For Parabola, dedicated observation of a site, from sun and wind to human context, has to be the first step in designing fitting architecture. “The key is to uncover design drivers from that knowledge,” says Meinberg Burke. This approach preempts “the rush to preconceived form”—the designer’s initial urge to fill the blank page—and instead derives form from site-specific forces of nature and culture. Beauty and cutting-edge performance (1212 is certified LEED Platinum) are the results.

3. Design out, build in

An emphasis on human and ecological health is part of Parabola’s DNA, based on the partners’ extensive background with Cradle to Cradle (the design philosophy of longtime Charlottesville firm William McDonough + Partners, where Burke was studio director) and the Living Building Challenge (a rigorous performance standard for buildings and part of Meinberg Burke’s expertise). Parabola’s approach is to consciously “design out” components with potentially adverse impacts, focusing instead on the presence of essential, authentic materials. In the case of 1212, this meant an untreated exposed steel structure that retains the markings of its manufacture, and innovative prefabricated concrete insulated panels that create both the interior and exterior finish of the building, without layers of additional materials and finishes.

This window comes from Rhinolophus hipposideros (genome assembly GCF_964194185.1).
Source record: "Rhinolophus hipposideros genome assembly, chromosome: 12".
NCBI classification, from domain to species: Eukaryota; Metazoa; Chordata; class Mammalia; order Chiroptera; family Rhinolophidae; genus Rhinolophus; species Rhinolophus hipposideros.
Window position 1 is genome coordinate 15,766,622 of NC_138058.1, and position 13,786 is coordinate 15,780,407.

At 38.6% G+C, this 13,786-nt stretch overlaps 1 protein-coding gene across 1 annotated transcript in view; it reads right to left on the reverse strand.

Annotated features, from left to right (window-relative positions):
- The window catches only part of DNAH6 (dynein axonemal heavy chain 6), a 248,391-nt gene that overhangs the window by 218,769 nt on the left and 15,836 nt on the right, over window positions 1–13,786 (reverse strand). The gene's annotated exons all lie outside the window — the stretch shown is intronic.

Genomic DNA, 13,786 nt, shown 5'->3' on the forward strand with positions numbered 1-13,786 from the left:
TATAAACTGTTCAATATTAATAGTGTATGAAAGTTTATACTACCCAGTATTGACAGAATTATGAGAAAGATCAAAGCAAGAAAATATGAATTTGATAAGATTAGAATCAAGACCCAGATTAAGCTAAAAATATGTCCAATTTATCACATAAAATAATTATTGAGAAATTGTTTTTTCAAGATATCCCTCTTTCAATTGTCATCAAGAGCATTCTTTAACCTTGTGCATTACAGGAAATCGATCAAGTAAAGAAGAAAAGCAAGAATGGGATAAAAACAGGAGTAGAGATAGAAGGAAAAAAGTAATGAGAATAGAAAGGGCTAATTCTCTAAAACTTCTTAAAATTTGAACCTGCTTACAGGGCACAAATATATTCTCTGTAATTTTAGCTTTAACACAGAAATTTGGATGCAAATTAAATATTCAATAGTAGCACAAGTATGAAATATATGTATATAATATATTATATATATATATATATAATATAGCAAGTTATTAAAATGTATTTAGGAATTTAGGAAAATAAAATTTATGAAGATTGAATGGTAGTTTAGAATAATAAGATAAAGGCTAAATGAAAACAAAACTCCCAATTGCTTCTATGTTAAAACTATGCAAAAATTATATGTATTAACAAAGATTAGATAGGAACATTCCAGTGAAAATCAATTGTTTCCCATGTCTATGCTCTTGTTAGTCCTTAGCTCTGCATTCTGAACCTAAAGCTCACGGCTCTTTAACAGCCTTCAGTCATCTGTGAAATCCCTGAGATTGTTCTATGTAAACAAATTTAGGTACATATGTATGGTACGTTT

Photo: Kevin Burke Photography

4. Design the ethereal elements

Light, air, temperature, sound, and scale—the intangibles—drove ancient design, and Parabola often draws from this principle. Timepiece is calibrated to daylight through an oculus in the roof, creating a focused beam of light that skims surfaces throughout the interior, the opposite of the shadow cast on a sundial. 1212 admits daylight through an extensive north-facing saw-tooth roof, affording views to the sky and a sense of changing light conditions throughout the day, all within a space that has the soft acoustics of a library reading room. 

 Those intangibles also explain why employees and visitors have remarked that the Google building seems to “have a soul.” Burke notes: “When design focuses on the human senses, there’s an alchemy that occurs well beyond the measurable benefits.”

Timepiece, Parabola’s Charlottesville live/work space, admits daylight through an oculus in the roof, creating a focused beam of light that skims surfaces throughout the interior. Daily and annual movements of light determined architectural form, such as the stair wall angles and curved roof form. Photo: Prakash Patel Photography